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F. DuBois Bowman

1 February 2020 2,224 views No Comment

F. DuBois Bowman
Photo courtesy of the School of Public Health

Affiliation: Dean of the University of Michigan School of Public Health and Professor of Biostatistics
Educational Background: PhD, Biostatistics, The University of North Carolina at Chapel Hill; Master’s, Biostatistics, University of Michigan; BSc, Mathematics, Morehouse College

F. DuBois Bowman is a renowned expert in the statistical analysis of brain imaging data. His work mines massive data sets, with complex spatial and temporal dependence structures, and has important implications for mental and neurological disorders such as Parkinson’s disease, Alzheimer’s disease, depression, schizophrenia, and substance addiction. His research program has developed new statistical techniques, methodologically involving spatial statistics, Bayesian modeling, and statistical machine learning. His research has helped reveal brain patterns that reflect disruption from psychiatric diseases, detect biomarkers for neurological diseases, and depict more individualized responses to therapeutic treatments.

Bowman was previously chair of biostatistics at Columbia University and professor of biostatistics and bioinformatics at Emory University, where he founded and directed the Center for Biomedical Imaging Statistics.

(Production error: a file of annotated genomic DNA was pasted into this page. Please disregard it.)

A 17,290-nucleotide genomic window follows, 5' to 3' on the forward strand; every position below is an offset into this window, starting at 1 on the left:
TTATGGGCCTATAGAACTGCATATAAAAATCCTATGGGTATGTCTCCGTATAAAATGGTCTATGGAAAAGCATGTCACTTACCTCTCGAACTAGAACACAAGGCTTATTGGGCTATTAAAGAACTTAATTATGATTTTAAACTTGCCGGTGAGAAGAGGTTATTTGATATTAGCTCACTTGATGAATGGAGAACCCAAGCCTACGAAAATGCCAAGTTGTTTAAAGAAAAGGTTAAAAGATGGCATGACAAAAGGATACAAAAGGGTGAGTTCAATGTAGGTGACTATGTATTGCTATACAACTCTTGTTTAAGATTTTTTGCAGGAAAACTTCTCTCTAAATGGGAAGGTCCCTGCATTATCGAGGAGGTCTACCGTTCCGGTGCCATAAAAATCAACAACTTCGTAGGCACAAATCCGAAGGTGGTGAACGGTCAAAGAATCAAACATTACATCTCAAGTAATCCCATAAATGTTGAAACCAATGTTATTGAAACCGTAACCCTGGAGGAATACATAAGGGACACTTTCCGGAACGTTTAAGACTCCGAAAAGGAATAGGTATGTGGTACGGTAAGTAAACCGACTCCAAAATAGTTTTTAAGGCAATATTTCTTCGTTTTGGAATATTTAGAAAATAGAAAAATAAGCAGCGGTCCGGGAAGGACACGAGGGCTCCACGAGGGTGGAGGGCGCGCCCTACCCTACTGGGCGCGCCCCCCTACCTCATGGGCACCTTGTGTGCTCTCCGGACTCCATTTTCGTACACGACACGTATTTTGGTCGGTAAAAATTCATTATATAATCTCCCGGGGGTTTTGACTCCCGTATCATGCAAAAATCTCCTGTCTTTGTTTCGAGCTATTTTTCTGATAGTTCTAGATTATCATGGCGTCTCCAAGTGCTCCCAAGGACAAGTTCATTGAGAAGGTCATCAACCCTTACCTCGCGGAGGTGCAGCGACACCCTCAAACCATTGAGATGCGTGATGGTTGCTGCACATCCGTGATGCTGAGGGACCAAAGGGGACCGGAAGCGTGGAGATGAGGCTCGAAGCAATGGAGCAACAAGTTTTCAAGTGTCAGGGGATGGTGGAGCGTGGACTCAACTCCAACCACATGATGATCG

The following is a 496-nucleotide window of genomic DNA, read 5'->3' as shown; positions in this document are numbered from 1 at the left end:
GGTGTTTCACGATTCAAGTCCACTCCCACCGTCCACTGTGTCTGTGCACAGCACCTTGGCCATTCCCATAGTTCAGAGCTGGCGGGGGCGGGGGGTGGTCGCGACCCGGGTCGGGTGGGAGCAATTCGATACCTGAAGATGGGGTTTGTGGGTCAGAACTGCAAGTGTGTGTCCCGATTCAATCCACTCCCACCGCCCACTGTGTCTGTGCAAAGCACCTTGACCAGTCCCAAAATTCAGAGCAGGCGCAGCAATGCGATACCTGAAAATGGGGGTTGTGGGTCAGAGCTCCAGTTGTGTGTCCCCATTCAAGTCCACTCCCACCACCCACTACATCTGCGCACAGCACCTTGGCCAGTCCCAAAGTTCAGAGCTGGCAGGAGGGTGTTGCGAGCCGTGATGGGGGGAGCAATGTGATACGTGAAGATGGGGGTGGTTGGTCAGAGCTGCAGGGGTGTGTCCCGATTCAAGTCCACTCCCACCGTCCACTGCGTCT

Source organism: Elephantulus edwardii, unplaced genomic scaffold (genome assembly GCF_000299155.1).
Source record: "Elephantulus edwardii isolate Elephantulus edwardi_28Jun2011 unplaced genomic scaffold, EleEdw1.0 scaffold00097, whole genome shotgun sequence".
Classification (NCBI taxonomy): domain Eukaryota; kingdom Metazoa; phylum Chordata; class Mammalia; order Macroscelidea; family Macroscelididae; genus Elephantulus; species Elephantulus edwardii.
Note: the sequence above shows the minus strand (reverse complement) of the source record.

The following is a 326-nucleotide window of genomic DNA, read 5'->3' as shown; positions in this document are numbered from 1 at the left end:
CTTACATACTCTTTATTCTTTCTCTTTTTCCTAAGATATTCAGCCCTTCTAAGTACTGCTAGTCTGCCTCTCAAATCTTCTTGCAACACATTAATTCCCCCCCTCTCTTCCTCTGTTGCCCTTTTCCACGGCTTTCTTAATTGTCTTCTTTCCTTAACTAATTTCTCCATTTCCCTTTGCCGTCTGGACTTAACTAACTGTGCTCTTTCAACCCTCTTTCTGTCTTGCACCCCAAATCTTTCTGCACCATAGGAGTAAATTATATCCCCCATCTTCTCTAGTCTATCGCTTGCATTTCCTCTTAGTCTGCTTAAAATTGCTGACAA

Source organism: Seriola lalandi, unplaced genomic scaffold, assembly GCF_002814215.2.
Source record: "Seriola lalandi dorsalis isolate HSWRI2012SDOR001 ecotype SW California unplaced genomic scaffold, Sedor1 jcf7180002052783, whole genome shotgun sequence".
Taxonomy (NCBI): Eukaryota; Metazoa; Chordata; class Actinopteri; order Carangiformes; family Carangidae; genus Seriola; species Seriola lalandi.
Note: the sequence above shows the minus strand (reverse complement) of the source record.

Bowman was always intrigued by science and math growing up and had parents who challenged him to excel academically. He also had teachers who reinforced the gratification of fulfilling high standards. Henry Gore, chair of the department of mathematics at Morehouse during Bowman’s undergraduate years, fostered his development as a young mathematician and deepened his appreciation for the joy of mathematics. Bill Jenkins opened Bowman’s eyes to the field of public health (initially biostatistics and epidemiology) as an area to combine his interests in mathematics and health and to which Bowman would eventually devote his career. Arthur Jones, a mathematical statistician, anchored Bowman’s foundation in probability and statistics at Morehouse, which he built upon during his graduate studies. And Margaret Weber-Levine, chair of the department of psychology during Bowman’s undergraduate studies at Morehouse and director of a National Institutes of Health–funded research program he participated in, helped lay the foundations for conducting research and pursuing a research career.

Of his graduate school days at both the University of Michigan and The University of North Carolina at Chapel Hill, Bowman has fond memories. “One grows intellectually at such an accelerated rate during graduate school,” said Bowman. “Through the rigors of this educational process, I developed very strong friendships and learned immensely from my classmates. I also benefitted from strong support from faculty, many of whom I still regard as role models and mentors.”

The most rewarding aspects of being a statistician to Bowman are using statistical problem-solving to work at the brink of breakthroughs for important societal problems, working with students and other mentoring activities to prepare future professionals and scholars, and being part of a community of interesting and impressive people.

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